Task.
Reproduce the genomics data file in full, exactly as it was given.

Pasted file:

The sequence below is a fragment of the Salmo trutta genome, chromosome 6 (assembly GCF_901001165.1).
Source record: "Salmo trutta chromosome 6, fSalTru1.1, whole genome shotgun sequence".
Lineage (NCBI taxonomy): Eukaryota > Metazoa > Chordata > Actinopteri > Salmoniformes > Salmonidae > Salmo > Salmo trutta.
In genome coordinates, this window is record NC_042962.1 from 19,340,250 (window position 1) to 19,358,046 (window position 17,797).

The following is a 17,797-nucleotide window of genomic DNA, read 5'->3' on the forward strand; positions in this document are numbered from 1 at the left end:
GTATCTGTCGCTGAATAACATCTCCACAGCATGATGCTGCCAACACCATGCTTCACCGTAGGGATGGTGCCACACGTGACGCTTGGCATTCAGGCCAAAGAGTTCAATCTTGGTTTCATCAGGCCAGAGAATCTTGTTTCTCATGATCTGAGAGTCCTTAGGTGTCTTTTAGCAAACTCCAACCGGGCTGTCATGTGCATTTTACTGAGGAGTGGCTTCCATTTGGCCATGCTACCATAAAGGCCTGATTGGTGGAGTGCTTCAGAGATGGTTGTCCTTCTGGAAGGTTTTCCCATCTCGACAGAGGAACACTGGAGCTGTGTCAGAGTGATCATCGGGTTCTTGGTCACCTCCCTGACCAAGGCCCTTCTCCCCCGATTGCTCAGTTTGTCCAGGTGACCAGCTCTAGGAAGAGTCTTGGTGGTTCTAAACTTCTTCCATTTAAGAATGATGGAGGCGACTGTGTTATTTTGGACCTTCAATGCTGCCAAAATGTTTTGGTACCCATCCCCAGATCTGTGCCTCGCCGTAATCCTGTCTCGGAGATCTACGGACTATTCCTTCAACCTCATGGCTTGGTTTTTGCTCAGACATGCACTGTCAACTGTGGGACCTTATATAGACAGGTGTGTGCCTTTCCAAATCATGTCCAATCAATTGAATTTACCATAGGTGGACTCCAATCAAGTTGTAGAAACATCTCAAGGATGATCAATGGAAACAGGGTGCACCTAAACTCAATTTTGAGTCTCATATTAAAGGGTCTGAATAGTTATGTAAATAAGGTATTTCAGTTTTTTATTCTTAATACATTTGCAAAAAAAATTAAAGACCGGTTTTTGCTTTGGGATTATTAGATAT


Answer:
The sequence below is a fragment of the Salmo trutta genome, chromosome 6 (assembly GCF_901001165.1).
Source record: "Salmo trutta chromosome 6, fSalTru1.1, whole genome shotgun sequence".
Lineage (NCBI taxonomy): Eukaryota > Metazoa > Chordata > Actinopteri > Salmoniformes > Salmonidae > Salmo > Salmo trutta.
In genome coordinates, this window is record NC_042962.1 from 19,340,250 (window position 1) to 19,358,046 (window position 17,797).

The following is a 17,797-nucleotide window of genomic DNA, read 5'->3' on the forward strand; positions in this document are numbered from 1 at the left end:
GTATCTGTCGCTGAATAACATCTCCACAGCATGATGCTGCCAACACCATGCTTCACCGTAGGGATGGTGCCACACGTGACGCTTGGCATTCAGGCCAAAGAGTTCAATCTTGGTTTCATCAGGCCAGAGAATCTTGTTTCTCATGATCTGAGAGTCCTTAGGTGTCTTTTAGCAAACTCCAACCGGGCTGTCATGTGCATTTTACTGAGGAGTGGCTTCCATTTGGCCATGCTACCATAAAGGCCTGATTGGTGGAGTGCTTCAGAGATGGTTGTCCTTCTGGAAGGTTTTCCCATCTCGACAGAGGAACACTGGAGCTGTGTCAGAGTGATCATCGGGTTCTTGGTCACCTCCCTGACCAAGGCCCTTCTCCCCCGATTGCTCAGTTTGTCCAGGTGACCAGCTCTAGGAAGAGTCTTGGTGGTTCTAAACTTCTTCCATTTAAGAATGATGGAGGCGACTGTGTTATTTTGGACCTTCAATGCTGCCAAAATGTTTTGGTACCCATCCCCAGATCTGTGCCTCGCCGTAATCCTGTCTCGGAGATCTACGGACTATTCCTTCAACCTCATGGCTTGGTTTTTGCTCAGACATGCACTGTCAACTGTGGGACCTTATATAGACAGGTGTGTGCCTTTCCAAATCATGTCCAATCAATTGAATTTACCATAGGTGGACTCCAATCAAGTTGTAGAAACATCTCAAGGATGATCAATGGAAACAGGGTGCACCTAAACTCAATTTTGAGTCTCATATTAAAGGGTCTGAATAGTTATGTAAATAAGGTATTTCAGTTTTTTATTCTTAATACATTTGCAAAAAAAATTAAAGACCGGTTTTTGCTTTGGGATTATTAGATAT